The suburbs are just fine for some people. Rest assured, Windsorite, environmental champion and social activist Steve Green is not among them.
“When I first moved to Windsor about eight years ago, we needed a place immediately and moved into the outskirts of the Walker Road and Provincial area,” explained Green to OurWindsor.ca. “Everything was just cookie-cutter everywhere you went. I felt so disconnected from my community and downtown. We’ve just moved downtown into the Walkerville area and I really want to be part of positive change.
“I figure if I don’t personally get involved with that change, then there’s no cause for me to speaking of it. You have to help make it happen.”
Part of that change begins tonight, with Green speaking at the Olde Walkerville Residents Association Annual General Meeting at 7 p.m. at the Walkerville Brewery. Among the topics for discussion will be Green sharing how resident associations can contribute to positive change not only in relation to infrastructure, but to the overall quality of life for everyone involved.
Living in a real neighborhood is something that just cannot be beat, he said, adding the financial attraction to doing so.
“I just love the city and diversity it brings with it,” said Green, literally on his way to feed his farm-raised chickens (outside city limits, of course). “You get a real mix of residential and business and a real sense of community. I just can’t stand everything looking the same (like in the suburbs).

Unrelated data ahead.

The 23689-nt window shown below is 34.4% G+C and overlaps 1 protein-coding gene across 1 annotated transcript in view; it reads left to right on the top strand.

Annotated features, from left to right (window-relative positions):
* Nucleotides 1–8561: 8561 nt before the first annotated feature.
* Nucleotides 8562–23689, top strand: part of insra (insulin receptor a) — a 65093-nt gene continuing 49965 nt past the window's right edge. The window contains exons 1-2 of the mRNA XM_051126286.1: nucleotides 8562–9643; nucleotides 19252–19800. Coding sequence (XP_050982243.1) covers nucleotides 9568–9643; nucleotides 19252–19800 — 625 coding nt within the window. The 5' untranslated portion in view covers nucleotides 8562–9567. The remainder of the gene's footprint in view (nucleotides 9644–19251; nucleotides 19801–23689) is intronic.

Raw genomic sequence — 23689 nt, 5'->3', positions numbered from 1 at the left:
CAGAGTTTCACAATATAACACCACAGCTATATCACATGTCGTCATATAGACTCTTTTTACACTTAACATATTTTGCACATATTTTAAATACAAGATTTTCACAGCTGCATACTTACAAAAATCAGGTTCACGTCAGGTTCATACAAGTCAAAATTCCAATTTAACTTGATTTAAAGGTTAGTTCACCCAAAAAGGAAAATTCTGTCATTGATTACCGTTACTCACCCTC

“(Moving downtown) is really one of the-most underrated investments you can make, too. We couldn’t believe what we were able to afford (downtown) as opposed to the suburbs.
“Old neighborhoods should be acknowledged and celebrated. People need to have pride in their neighborhoods. Our heritage should be celebrated.”
Green’s activism is hardly a new-found trait. Among the many projects he has been involved with in the past include building a garden on his own front lawn, along with the Ford City Community Garden. He said even the smallest personal change from one individual can have a great impact to a community as a whole.
“It really can act as a catalyst to other change, from starting a residential association to working with a business improvement association to cultivating political and social change. It’s all interwoven amongst each other.”
Olde Walkerville Residents Association chair Chris Holt said he couldn’t be happier to have someone like Green move into the Walkerville area.
“I’m excited! Both for the idea that a community could reach the level of desirability where residents choose to uproot their families and set down new roots within it's borders, as well as having someone of Steve's nature becoming involved in making it better,” said Holt. “Steve's a "Git-R-Done" kind of guy, and I know he will achieve things in Walkerville that he wouldn't have been able to do in other less-engaged communities in the city.”
“If you enjoy solitude and a monastic lifestyle with little community connection, then the suburbs are a great place for you,” added Green. “I know a lot of people who don’t enjoy this.
“I feel connected again. This is just the start of working within my new community. I plan on being pretty active here.”
For more on Steve Green, follow his blog by clicking here.
Photo courtesy of the Ford City Community Garden and Steve Green